Karim's thesis earns medal

Jul 10, 2003, vol. 27, no. 6
By Diane Luckow

Document Tools

Print This Article

E-mail This Page

Font Size
S      M      L      XL

Related Stories

In hospitals and medical labs, photographic x-ray film is quickly being replaced by digital x-ray imaging systems that can display real-time images of a patient's body on sophisticated flat-panel screens.

For some large-scale digital procedures, however, such as digital fluoroscopy, where patients receive continual low-dose radiation to provide a real-time glimpse of their arterial system on a large screen, the x-ray signal reception is too poor to enable a clear digital image for accurate diagnosis.

New SFU assistant professor of engineering science Karim S. Karim, (left) however, recently proposed a novel solution to this problem in his PhD thesis at Waterloo University in Ontario. For his efforts, this summer he received the prestigious Douglas Colton medal for his substantive contributions to microelectronics, solid state physics and medicine.

In a nutshell, Karim found a way to overcome the fuzzy images of large-format, low-exposure, real-time digital x-ray fluoroscopy by amplifying the x-ray signal at the pixel (the imaging unit which senses the x-ray signal) level using amorphous silicon technology.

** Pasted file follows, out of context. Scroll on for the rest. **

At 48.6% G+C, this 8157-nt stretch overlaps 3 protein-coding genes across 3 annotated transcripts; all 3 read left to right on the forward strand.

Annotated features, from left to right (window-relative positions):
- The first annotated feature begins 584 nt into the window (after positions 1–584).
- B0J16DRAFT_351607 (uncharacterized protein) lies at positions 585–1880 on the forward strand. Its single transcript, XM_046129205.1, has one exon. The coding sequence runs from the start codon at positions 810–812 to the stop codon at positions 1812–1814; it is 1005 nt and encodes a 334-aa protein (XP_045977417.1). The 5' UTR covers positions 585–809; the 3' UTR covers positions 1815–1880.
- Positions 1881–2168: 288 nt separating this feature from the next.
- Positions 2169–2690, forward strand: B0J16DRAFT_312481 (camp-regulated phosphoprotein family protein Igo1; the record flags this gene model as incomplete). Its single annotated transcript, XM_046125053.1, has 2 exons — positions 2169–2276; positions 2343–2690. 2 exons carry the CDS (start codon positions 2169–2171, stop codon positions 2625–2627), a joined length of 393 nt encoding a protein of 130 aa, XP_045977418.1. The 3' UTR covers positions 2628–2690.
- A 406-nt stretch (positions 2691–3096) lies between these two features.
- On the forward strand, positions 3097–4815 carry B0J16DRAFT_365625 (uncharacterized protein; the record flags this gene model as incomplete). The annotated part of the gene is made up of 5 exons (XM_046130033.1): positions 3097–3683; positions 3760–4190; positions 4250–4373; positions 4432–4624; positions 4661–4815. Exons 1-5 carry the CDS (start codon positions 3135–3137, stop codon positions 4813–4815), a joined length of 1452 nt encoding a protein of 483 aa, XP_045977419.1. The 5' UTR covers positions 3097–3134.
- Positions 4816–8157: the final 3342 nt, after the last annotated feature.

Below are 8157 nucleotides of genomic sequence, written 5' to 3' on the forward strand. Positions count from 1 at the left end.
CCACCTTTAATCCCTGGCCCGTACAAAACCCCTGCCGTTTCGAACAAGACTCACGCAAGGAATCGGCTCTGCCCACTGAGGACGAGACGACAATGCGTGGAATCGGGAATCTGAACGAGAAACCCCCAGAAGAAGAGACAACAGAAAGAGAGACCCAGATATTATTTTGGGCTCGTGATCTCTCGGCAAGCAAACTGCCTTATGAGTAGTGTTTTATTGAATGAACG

Explains Karim, “The pixel amplifier enables the low-dose fluoroscopy x-ray signal to ovecome the noise of the external imaging electronics and create a clearer image.” The difficulty in focusing x-rays makes amorphous silicon semiconductor technology a popular choice for large-format diagnostic medical digital imagers. Amorphous silicon can be easily deposited over a large area, removing the need to focus x-rays in order to form an image.

He points out that large format digital x-ray imaging can provide instantaneous results, making it ideal for remote diagnosis - for instance in medical consultations over the telephone or internet.

An added bonus of his pixel amplifier is that patients may require lower radiation dosages when undergoing diagnostic x-ray imaging.

Karim, whose parents and brother are doctors, is now researching new applications in biomedical imaging using thin film electronics.

“Thin film electronics is a technology that has a lot of potential,” he notes. “It's already used commercially in thin laptop screens and in solar cells on calculators.” One day, he predicts, it will become a mainstream technology for x-ray imaging in hospitals and medical clinics worldwide.

Search SFU News Online